(b Antwerp, 9 July 1900; d Zürich, 9 June 1957). Swiss composer and critic. He studied at the Zürich Conservatory with Vogler, Jarnach and Andreae, and with Jarnach in Berlin, where he also attended the conducting class at the Hochschule für Musik. After a few years of independent activity as a composer in Florence and Munich he turned to music criticism in Paris. In 1930 he was made Berlin music critic of the Frankfurter Zeitung and in 1933 music editor of the Deutsche allgemeine Zeitung. From 1939 he lived in Zürich as a critic, becoming director of the newly founded Zentralarchiv Schweizerischer Tonkunst in 1942; in 1948 he was appointed vice-director of SUISA, the Swiss performing rights society. As a composer Oboussier was greatly influenced by Busoni's ‘junge Klassizität’, gradually freeing himself from Regerian late Romanticism. The conservatism of Swiss society forced Oboussier to conceal his homosexuality from even his closest friends. He was murdered by a casual sexual acquaintance.
Vocal: Trilogia sacra (R.M. Rilke), solo vv, chorus, orch, 1925–9; Antigone (recit, aria and elegy, Sophocles), A, orch, 1938–9; 3 psaumes, solo vv, chorus, orch, 1946–7; Amphitryon (op, after Molière, H. von Kleist), 1948–50; 4 Old English Songs, chorus, 1953
F.Hamel: ‘Der Komponist Oboussier’, Deutsche allgemeine Zeitung (24 April 1939)
F.Wohlfahrt: ‘Das Werk Robert Oboussiers’, SMz, xcix (1959), 308–11
C.Walton, ed.: Adolf Brunner: Erinnerungen eines Schweizer Komponisten aus der Schule Philipp Jarnachs und Franz Schrekers (Zürich, 1997)
FRITZ MUGGLER/CHRIS WALTON
A general term for a musical work, as in Antonio de Cabezón’s Obras de música (1578). In various Spanish and Portuguese manuscripts of around 1700 it was applied more specifically to a Tiento, for example the Obra de lleno 1° tono by Antonio Martín y Coll (E-Mn).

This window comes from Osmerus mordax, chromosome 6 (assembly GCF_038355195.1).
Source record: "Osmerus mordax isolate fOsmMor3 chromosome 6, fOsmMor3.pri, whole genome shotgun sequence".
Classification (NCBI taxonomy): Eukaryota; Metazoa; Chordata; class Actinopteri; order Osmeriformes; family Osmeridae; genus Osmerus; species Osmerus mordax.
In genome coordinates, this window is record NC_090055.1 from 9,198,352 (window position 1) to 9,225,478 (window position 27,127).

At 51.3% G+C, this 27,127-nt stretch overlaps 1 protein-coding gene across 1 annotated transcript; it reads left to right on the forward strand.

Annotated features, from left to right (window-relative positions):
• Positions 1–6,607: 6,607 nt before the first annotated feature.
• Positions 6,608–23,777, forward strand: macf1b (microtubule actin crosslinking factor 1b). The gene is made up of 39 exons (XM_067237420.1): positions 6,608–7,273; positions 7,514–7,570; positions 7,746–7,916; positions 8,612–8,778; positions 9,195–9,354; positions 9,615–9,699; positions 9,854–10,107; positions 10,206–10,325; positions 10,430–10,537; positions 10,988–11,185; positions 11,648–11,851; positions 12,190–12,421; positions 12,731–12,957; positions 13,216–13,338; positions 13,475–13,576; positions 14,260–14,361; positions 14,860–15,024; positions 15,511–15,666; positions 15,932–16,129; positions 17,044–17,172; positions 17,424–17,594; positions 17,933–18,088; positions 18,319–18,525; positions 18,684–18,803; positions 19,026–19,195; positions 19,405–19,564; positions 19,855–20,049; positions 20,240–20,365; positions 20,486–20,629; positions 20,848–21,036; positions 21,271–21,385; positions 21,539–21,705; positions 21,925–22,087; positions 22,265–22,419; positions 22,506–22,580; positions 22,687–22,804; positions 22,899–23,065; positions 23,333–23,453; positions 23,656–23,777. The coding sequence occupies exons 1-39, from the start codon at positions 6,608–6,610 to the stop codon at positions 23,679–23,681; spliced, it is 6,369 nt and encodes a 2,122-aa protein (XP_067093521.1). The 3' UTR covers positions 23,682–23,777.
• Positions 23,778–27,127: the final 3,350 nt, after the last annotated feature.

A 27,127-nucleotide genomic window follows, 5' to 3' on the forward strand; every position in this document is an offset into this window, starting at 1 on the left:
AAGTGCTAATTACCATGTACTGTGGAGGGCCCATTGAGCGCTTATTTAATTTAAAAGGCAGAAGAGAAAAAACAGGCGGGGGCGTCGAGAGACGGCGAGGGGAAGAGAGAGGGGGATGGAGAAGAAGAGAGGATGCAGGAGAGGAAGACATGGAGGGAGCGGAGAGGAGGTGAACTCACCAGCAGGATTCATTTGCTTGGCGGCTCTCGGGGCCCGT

(b Bled, 22 Aug 1927). Serbian composer. He studied composition with Mihovil Logar at the Belgrade Academy until 1952. After being a professor at the Stanković Music School in Belgrade (1953–4), he became an assistant (1954), a lecturer (1961) and in 1969 a professor at the Belgrade Academy. He was general secretary of the Yugoslav Union of Composers (1962–6). He pursued further studies in 1959–60 in London with Berkeley and in 1966–7 at the Columbia-Princeton Electronic Music Center. He was rector of the University of Arts in Belgrade from 1979 to 1983, and held other administrative posts.
Obradović's music has always shown a bold harmonic quality and a concentration on tightly-knit formal structures. His earlier works show his use of extended tonality, rich orchestration and motivic linking of parts, notably in the Symphony no.1. After his studies with Berkeley he frequently used 12-note methods. The Symphony no.2 reconciles these with tonal elements, while the apocalyptic Epitaf H combines 12-note working with quotations from Beethoven’s Ninth Symphony; his later symphonies have continued these trends within modified symphonic structures. During his studies at Columbia he developed his electronic music techniques (already used in Epitaf H), and used them to good effect in the Elektronska tokata i fuga and the dramatic but terse Mikrosimfonija for orchestra and tape.